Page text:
skip to main content


Title: Teaching Cameras to Feel: Estimating Tactile Physical Properties of Surfaces from Images
The connection between visual input and tactile sensing is critical for object manipulation tasks such as grasping and pushing. In this work, we introduce the challenging task of estimating a set of tactile physical properties from visual information. We aim to build a model that learns the complex mapping between visual information and tactile physical properties. We construct a first of its kind image-tactile dataset with over 400 multiview image sequences and the corresponding tactile properties. A total of fifteen tactile physical properties across categories including friction, compliance, adhesion, texture, and thermal conductance are measured and then estimated by our models. We develop a cross-modal framework comprised of an adversarial objective and a novel visuo-tactile joint classification loss. Additionally, we introduce a neural architecture search framework capable of selecting optimal combinations of viewing angles for estimating a given physical property.  more » « less
Award ID(s):
1715195
NSF-PAR ID:
10292301
Author(s) / Creator(s):
Date Published:
Journal Name:
European Conference on Computer Vision
Format(s):
Medium: X
Sponsoring Org:
National Science Foundation
More Like this
  1. Tactile graphics are a common way to present information to people with vision impairments. Tactile graphics can be used to explore a broad range of static visual content but aren’t well suited to representing animation or interactivity. We introduce a new approach to creating dynamic tactile graphics that combines a touch screen tablet, static tactile overlays, and small mobile robots. We introduce a prototype system called RoboGraphics and several proof-of-concept applications. We evaluated our prototype with seven participants with varying levels of vision, comparing the RoboGraphics approach to a flat screen, audio-tactile interface. Our results show that dynamic tactile graphics can help visually impaired participants explore data quickly and accurately.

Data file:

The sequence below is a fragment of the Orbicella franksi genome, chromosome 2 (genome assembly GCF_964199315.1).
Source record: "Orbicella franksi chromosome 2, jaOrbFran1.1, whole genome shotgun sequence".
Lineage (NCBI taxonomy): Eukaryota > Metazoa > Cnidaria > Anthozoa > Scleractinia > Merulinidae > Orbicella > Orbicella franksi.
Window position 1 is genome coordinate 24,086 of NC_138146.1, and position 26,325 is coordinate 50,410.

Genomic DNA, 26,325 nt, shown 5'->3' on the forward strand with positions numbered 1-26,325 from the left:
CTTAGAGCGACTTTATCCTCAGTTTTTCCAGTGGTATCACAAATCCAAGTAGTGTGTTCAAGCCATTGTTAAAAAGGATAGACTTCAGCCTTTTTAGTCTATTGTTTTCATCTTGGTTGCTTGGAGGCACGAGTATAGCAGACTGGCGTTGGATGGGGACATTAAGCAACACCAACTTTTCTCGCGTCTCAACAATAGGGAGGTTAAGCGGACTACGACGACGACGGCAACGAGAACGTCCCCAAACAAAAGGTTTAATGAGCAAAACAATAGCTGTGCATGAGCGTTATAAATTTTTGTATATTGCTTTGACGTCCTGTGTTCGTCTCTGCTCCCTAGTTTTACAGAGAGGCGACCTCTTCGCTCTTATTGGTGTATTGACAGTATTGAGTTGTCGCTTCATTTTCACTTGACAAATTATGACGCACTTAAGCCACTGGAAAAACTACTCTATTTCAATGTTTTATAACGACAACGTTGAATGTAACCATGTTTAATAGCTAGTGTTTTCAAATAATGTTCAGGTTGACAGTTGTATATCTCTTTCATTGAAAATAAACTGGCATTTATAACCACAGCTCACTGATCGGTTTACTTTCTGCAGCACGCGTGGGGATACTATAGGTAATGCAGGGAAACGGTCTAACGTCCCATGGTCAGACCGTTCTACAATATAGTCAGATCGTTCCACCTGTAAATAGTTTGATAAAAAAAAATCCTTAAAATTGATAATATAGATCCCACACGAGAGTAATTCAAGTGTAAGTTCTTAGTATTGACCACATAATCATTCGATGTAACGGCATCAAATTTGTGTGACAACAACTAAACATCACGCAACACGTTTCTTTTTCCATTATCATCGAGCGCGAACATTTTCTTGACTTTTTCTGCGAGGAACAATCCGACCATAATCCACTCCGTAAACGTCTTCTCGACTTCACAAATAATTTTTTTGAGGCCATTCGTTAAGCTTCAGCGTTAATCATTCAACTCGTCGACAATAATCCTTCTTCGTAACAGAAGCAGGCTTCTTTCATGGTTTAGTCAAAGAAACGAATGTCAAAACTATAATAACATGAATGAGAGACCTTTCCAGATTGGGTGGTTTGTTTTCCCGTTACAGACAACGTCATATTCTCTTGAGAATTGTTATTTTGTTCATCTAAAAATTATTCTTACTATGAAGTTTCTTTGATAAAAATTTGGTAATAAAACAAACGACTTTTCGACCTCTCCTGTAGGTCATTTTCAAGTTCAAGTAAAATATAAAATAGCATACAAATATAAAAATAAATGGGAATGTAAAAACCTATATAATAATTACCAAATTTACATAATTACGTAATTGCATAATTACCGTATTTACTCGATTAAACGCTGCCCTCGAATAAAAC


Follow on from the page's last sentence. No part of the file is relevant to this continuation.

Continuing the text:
more » « less
  2. null (Ed.)
    A major issue with upper limb prostheses is the disconnect between sensory information perceived by the user and the information perceived by the prosthesis. Advances in prosthetic technology introduced tactile information for monitoring grasping activity, but visual information, a vital component in the human sensory system, is still not fully utilized as a form of feedback to the prosthesis. For able-bodied individuals, many of the decisions for grasping or manipulating an object, such as hand orientation and aperture, are made based on visual information before contact with the object. We show that inclusion of neuromorphic visual information, combined with tactile feedback, improves the ability and efficiency of both able-bodied and amputee subjects to pick up and manipulate everyday objects.We discovered that combining both visual and tactile information in a real-time closed loop feedback strategy generally decreased the completion time of a task involving picking up and manipulating objects compared to using a single modality for feedback. While the full benefit of the combined feedback was partially obscured by experimental inaccuracies of the visual classification system, we demonstrate that this fusion of neuromorphic signals from visual and tactile sensors can provide valuable feedback to a prosthetic arm for enhancing real-time function and usability. 
    more » « less